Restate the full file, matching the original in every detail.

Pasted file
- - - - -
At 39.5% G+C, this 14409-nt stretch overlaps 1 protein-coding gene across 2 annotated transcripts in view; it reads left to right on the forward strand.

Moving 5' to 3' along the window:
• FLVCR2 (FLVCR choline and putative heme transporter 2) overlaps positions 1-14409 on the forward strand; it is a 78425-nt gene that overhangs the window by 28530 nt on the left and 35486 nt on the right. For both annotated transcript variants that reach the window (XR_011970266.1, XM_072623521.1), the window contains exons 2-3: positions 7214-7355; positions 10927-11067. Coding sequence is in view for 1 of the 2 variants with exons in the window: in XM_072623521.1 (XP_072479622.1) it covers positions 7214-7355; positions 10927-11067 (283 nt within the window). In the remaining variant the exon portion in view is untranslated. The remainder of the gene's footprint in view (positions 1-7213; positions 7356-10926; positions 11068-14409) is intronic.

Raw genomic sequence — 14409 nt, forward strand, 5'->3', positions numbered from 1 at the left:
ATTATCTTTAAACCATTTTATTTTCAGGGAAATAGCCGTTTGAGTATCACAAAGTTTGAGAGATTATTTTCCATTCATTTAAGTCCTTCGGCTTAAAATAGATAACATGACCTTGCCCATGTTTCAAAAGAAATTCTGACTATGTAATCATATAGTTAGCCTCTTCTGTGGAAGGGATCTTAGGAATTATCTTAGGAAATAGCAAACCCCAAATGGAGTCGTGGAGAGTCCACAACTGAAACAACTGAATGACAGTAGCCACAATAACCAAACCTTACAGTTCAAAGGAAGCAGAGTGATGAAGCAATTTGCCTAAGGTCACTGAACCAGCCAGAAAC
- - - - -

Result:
At 39.5% G+C, this 14409-nt stretch overlaps 1 protein-coding gene across 2 annotated transcripts in view; it reads left to right on the forward strand.

Moving 5' to 3' along the window:
• FLVCR2 (FLVCR choline and putative heme transporter 2) overlaps positions 1-14409 on the forward strand; it is a 78425-nt gene that overhangs the window by 28530 nt on the left and 35486 nt on the right. For both annotated transcript variants that reach the window (XR_011970266.1, XM_072623521.1), the window contains exons 2-3: positions 7214-7355; positions 10927-11067. Coding sequence is in view for 1 of the 2 variants with exons in the window: in XM_072623521.1 (XP_072479622.1) it covers positions 7214-7355; positions 10927-11067 (283 nt within the window). In the remaining variant the exon portion in view is untranslated. The remainder of the gene's footprint in view (positions 1-7213; positions 7356-10926; positions 11068-14409) is intronic.

Raw genomic sequence — 14409 nt, forward strand, 5'->3', positions numbered from 1 at the left:
ATTATCTTTAAACCATTTTATTTTCAGGGAAATAGCCGTTTGAGTATCACAAAGTTTGAGAGATTATTTTCCATTCATTTAAGTCCTTCGGCTTAAAATAGATAACATGACCTTGCCCATGTTTCAAAAGAAATTCTGACTATGTAATCATATAGTTAGCCTCTTCTGTGGAAGGGATCTTAGGAATTATCTTAGGAAATAGCAAACCCCAAATGGAGTCGTGGAGAGTCCACAACTGAAACAACTGAATGACAGTAGCCACAATAACCAAACCTTACAGTTCAAAGGAAGCAGAGTGATGAAGCAATTTGCCTAAGGTCACTGAACCAGCCAGAAAC